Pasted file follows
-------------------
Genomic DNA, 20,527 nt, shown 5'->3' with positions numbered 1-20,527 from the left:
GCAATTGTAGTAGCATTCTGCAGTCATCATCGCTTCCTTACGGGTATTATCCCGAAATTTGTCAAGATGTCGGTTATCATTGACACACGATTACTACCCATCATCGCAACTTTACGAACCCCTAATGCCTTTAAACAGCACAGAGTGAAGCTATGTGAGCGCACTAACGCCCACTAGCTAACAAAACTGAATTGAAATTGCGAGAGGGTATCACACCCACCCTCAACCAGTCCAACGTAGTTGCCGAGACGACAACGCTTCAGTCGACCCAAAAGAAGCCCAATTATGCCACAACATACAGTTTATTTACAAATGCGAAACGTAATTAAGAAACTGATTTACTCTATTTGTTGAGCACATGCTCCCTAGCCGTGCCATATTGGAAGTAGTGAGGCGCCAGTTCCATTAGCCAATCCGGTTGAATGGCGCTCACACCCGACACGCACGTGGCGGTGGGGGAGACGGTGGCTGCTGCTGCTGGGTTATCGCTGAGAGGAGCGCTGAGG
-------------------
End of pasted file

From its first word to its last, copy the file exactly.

Genomic DNA, 20,527 nt, shown 5'->3' with positions numbered 1-20,527 from the left:
GCAATTGTAGTAGCATTCTGCAGTCATCATCGCTTCCTTACGGGTATTATCCCGAAATTTGTCAAGATGTCGGTTATCATTGACACACGATTACTACCCATCATCGCAACTTTACGAACCCCTAATGCCTTTAAACAGCACAGAGTGAAGCTATGTGAGCGCACTAACGCCCACTAGCTAACAAAACTGAATTGAAATTGCGAGAGGGTATCACACCCACCCTCAACCAGTCCAACGTAGTTGCCGAGACGACAACGCTTCAGTCGACCCAAAAGAAGCCCAATTATGCCACAACATACAGTTTATTTACAAATGCGAAACGTAATTAAGAAACTGATTTACTCTATTTGTTGAGCACATGCTCCCTAGCCGTGCCATATTGGAAGTAGTGAGGCGCCAGTTCCATTAGCCAATCCGGTTGAATGGCGCTCACACCCGACACGCACGTGGCGGTGGGGGAGACGGTGGCTGCTGCTGCTGGGTTATCGCTGAGAGGAGCGCTGAGG